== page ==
I’m trying experiments where I don’t overthink some of the writing I release into the world. Where I don’t polish until it’s as perfect as my ego can make it (perfection is overrated and a lie, anyway.). This (below) is a raw something I wrote recently (some even tonight) and I will soon type it onto handmade paper by Sarah Strong for an exhibit called The Power Of Story, so I thought I’d also put it here.
I am from
1970s Osh Kosh overalls having
too much TV in the afternoon after school
Brady Bunch Courtship of Eddie’s Father, as sad a show as I have ever known.
What else in the afternoon in the house that is no longer there is the driveway even there anymore, I think not.
I am from a fire exercise a house burned down on purpose
it was my house but not really my house because we were renters.
Who did that fire serve, I hope someone, maybe it served my friend whose house burned down later because maybe the firefighters had learned something when they burned down my house.
Did they learn anything.
What did I learn.
Maybe just that stuff needs a place
but if you don’t have a place then
at least keep the stuff keep all the stuff you can from that place
from those days
(and later learn that whether or not you keep one damn thing it doesn’t matter
because stories stick to you better than the shadow to Peter Pan
and don’t need to be reattached by Wendy or anyone else.)
In college drawing class, I learned about negative space. If you look long enough at something, a shape forms around it: the thing where its object isn’t. So I look and look at nothing, pining for the past, wanting to yank back that day when we planted the live Christmas tree in the yard, or that other day when the circus was in the park next door, and my parents collected elephant poop to fertilize our garden. Elephants gone, dung gone too, no remnants now left. I want back so many other days. Memory provides only edges. Pinning decrepit butterflies to velvet, I smell the dust, turn around, look back, and find another disintegrating wing of the few things I can recall. I set out to order it all, by chronology, or theme; I make another list, “things that happened to my body,” such as falling down sixteen steps, such as running through the glass door. Anything that helps me contain the mess. But this story disobeys my desire for dramatic unity. It won’t sit still. Memory doesn’t fix itself close enough to truth, doesn’t allow our trust; the interior record is fuzzy, ephemeral. I call the county office to gather facts.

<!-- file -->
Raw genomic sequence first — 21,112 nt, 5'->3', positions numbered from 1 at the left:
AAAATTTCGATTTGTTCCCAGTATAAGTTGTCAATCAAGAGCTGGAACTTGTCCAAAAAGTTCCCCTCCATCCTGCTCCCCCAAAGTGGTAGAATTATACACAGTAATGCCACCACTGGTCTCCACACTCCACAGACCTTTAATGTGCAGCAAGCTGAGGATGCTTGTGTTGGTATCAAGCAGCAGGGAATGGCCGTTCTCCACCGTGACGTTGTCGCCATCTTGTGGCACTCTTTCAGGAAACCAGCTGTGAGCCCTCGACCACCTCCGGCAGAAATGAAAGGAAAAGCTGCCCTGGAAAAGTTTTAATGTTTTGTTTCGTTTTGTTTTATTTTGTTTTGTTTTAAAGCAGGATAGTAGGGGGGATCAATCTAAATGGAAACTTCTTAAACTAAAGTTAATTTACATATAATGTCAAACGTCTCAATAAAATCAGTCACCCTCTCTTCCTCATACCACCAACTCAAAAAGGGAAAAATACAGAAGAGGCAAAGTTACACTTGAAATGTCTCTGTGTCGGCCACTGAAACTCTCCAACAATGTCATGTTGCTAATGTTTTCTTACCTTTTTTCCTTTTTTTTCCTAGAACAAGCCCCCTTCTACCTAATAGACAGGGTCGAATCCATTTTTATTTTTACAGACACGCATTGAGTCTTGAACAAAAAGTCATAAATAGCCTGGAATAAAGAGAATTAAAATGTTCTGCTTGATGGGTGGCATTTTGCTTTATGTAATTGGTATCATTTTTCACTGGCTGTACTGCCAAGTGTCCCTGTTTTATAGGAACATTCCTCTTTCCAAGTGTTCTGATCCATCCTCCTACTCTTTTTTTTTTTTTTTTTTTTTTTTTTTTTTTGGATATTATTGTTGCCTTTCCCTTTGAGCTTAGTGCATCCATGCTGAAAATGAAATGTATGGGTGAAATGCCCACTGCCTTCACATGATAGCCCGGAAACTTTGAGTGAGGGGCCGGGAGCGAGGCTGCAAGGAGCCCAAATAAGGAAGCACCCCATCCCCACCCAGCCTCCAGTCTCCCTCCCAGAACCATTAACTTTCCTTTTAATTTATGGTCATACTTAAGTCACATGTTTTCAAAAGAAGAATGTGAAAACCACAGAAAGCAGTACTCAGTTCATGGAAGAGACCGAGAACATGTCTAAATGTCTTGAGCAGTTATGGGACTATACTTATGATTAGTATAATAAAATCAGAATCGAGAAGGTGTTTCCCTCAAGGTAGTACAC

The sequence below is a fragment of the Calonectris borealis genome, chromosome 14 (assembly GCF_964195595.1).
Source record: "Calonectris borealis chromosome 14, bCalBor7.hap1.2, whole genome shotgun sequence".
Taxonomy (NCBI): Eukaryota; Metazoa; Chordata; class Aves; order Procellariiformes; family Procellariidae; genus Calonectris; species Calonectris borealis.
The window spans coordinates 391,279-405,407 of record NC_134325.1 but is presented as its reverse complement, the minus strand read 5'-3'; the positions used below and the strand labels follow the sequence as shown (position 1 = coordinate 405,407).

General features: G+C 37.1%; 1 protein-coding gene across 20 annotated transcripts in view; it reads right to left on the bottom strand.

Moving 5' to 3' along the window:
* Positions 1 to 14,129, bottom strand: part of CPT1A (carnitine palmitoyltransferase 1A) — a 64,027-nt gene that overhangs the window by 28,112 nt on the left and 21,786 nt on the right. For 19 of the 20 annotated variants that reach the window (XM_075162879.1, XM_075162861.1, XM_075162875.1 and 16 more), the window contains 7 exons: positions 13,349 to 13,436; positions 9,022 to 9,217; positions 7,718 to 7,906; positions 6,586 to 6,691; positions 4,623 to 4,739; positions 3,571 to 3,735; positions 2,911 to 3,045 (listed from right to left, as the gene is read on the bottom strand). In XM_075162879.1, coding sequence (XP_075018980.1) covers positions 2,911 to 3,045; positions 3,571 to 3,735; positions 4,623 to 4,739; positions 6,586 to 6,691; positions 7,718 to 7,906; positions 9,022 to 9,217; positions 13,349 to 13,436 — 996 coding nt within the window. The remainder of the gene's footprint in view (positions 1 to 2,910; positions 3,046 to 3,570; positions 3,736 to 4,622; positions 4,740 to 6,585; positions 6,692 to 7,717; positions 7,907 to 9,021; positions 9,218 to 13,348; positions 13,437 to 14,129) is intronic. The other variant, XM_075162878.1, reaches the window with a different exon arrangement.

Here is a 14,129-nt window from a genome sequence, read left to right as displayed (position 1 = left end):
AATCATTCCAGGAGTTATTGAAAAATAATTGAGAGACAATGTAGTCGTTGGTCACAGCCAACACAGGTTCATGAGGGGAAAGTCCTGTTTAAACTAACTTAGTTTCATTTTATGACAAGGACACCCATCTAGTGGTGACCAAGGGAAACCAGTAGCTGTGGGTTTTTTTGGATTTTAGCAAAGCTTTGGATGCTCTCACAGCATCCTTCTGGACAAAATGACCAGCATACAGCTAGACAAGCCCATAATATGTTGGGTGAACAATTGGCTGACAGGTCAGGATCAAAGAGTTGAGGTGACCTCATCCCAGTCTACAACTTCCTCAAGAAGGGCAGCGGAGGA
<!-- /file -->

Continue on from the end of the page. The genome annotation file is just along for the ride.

I’d like to know, for instance, when my house was burned down, when it began its exquisite disappearance.
It’s weird writing something when you don’t know you’re about to write the end of the thing. This might be the end of the ghost story I’m writing. We’ll see. But it seems like the end.
This photograph faded with time, as he told the story to Cricket, as he counted to one hundred, night after night as he himself drifted next to his child, wondering how on earth such a tender thing could continue to survive.